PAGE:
Despite their damage to the environment, invasive species often grow unchecked, smothering the natural community with unbridled proliferation. Such is the case for the water hyacinth (Eichhorinia crassipes), an aquatic plant that has taken over waterways in North America, Asia, and Africa. The plant has plagued Lake Victoria, one of the hardest hit water bodies, since its introduction in the 1980s. Water hyacinth is a particularly successful invader because it can withstand great variations in salinity and temperature, allowing it to inhabit a variety of locations. Furthermore, it can reproduce asexually at an astounding rate. Though it quickly becomes invasive, the negative effects of the water hyacinth can be long lasting and irreparable.
Water hyacinth spreads across the surface of a water body, blocking light to species below. This creates a cascade of effects because decreased photosynthesis causes dissolved oxygen levels to decrease, harming other members of the ecosystem. Furthermore, the plant’s large biomass hinders boating, a problem that has been particularly devastating to the community of fishermen surrounding Lake Victoria. Indeed, their catch was reduced by as much as 45% at the peak of the invasion.
Past methods to control the spread of the water hyacinth have yielded only temporary reductions in the plant population. Both biocontrol and herbicides have provided temporary relief from the water hyacinth, but these control methods are expensive, and they come with other environmental effects. As a result, they do not always garner support in the community, which makes their implementation less effective. Given the water hyacinth’s damage to both the environment and the surrounding community, how can we incentivize companies to implement water hyacinth control methods?
Sammy Brunell has been researching the most effective methods to eradicate the water hyacinth while appealing to the greater financial interests of the regions surrounding Lake Victoria. A control method that contains the water hyacinth with an additional financial incentive for the community could create lasting environmental and financial benefits for the region. Brunell proposes a containment method that entails harvesting the plant then using its biomass to produce ethanol, which can then be burned for energy.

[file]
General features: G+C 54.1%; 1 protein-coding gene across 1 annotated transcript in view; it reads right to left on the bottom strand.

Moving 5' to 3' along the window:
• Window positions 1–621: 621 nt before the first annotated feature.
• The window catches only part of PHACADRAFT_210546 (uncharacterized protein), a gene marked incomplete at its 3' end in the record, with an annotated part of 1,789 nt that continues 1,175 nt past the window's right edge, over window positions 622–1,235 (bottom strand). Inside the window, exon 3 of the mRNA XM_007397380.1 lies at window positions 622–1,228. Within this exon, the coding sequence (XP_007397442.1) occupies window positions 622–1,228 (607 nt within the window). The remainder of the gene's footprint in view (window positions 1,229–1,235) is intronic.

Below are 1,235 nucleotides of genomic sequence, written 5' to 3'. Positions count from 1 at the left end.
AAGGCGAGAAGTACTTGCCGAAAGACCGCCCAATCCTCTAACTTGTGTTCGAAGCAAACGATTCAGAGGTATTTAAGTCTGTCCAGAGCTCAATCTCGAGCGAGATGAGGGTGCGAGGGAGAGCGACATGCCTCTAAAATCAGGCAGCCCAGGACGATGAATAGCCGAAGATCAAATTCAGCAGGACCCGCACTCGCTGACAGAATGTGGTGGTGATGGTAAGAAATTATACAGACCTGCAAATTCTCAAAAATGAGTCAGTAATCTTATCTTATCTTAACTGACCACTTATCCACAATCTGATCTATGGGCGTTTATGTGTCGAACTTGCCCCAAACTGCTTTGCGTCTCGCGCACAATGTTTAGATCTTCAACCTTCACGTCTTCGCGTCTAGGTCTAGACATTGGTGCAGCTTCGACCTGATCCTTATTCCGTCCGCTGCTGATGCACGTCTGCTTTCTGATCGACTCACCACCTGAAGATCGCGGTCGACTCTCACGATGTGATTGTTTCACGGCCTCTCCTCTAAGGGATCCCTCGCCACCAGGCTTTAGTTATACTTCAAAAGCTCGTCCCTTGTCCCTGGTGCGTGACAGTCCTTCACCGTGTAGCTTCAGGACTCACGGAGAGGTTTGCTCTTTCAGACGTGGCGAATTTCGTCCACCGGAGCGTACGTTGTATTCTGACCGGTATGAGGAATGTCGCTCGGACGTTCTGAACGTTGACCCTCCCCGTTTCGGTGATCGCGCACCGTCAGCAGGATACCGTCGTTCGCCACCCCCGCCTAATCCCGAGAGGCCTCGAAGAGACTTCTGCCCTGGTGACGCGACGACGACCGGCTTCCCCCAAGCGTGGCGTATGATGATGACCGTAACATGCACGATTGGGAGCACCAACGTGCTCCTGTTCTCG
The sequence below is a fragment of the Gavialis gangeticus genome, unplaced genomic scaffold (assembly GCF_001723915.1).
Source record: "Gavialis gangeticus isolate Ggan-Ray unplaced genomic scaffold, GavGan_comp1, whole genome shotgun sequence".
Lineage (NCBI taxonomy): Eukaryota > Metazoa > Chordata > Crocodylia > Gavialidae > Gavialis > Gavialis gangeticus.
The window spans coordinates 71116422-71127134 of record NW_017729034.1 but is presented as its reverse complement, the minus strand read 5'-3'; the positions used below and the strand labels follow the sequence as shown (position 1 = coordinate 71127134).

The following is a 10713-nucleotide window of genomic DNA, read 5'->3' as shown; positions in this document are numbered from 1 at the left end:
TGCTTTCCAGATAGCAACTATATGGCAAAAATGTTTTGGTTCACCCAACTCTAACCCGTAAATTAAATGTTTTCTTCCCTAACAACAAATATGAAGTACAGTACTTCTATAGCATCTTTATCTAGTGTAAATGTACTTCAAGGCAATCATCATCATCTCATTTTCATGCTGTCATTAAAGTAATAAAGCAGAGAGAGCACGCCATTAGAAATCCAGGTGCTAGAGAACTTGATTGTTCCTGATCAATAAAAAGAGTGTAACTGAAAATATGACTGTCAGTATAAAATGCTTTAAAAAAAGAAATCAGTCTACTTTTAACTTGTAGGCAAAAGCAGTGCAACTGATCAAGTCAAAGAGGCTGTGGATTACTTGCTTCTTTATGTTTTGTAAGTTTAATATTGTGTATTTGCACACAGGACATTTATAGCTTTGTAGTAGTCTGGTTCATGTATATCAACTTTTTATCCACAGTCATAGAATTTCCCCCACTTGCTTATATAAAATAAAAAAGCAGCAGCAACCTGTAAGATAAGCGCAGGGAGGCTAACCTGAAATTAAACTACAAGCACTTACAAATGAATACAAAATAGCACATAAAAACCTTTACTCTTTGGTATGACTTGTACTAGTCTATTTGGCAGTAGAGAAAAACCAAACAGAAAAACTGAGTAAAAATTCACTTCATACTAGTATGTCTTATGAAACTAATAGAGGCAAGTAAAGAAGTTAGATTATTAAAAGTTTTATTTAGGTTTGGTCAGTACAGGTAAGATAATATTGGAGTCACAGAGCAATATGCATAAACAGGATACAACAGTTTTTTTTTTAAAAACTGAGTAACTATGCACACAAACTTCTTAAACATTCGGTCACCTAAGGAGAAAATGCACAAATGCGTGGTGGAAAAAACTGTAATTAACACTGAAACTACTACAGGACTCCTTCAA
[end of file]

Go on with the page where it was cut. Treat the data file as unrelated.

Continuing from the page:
The process requires the plant to be fermented using various yeasts. Brunell’s experiment will test the effectiveness of several strains of genetically modified yeasts and enzymes in efficiently fermenting water hyacinth. He sees this genetic modification to be the key to making the process a viable solution. Though past experiments have only used naturally occurring yeasts and enzymes, genetically modified designs could improve the process substantially. Brunell also plans to test the application of warm and cold temperatures to examine their effects on the project’s efficiency. He believes his control method will “make [the] public aware that hyacinth can serve a good purpose if utilized the right way.”
Brunell expects this technology to have wide-reaching effects throughout the community surrounding Lake Victoria. Not only will fishermen be able to use the lake, but the surrounding community will have an additional source of income. Brunell says, “My results will hopefully revamp the infrastructure of African nations around Lake Victoria; they can use hyacinth to produce ethanol and fuels to power houses, cities, cars, etc., while also hopefully controlling the advancement of water hyacinth through human consumption.” In the future, he foresees on-shore generators to easily turn the water hyacinth into a necessary fuel source. Brunell’s control methods could be a permanent and self-sustaining solution for the water hyacinth problem on Lake Victoria.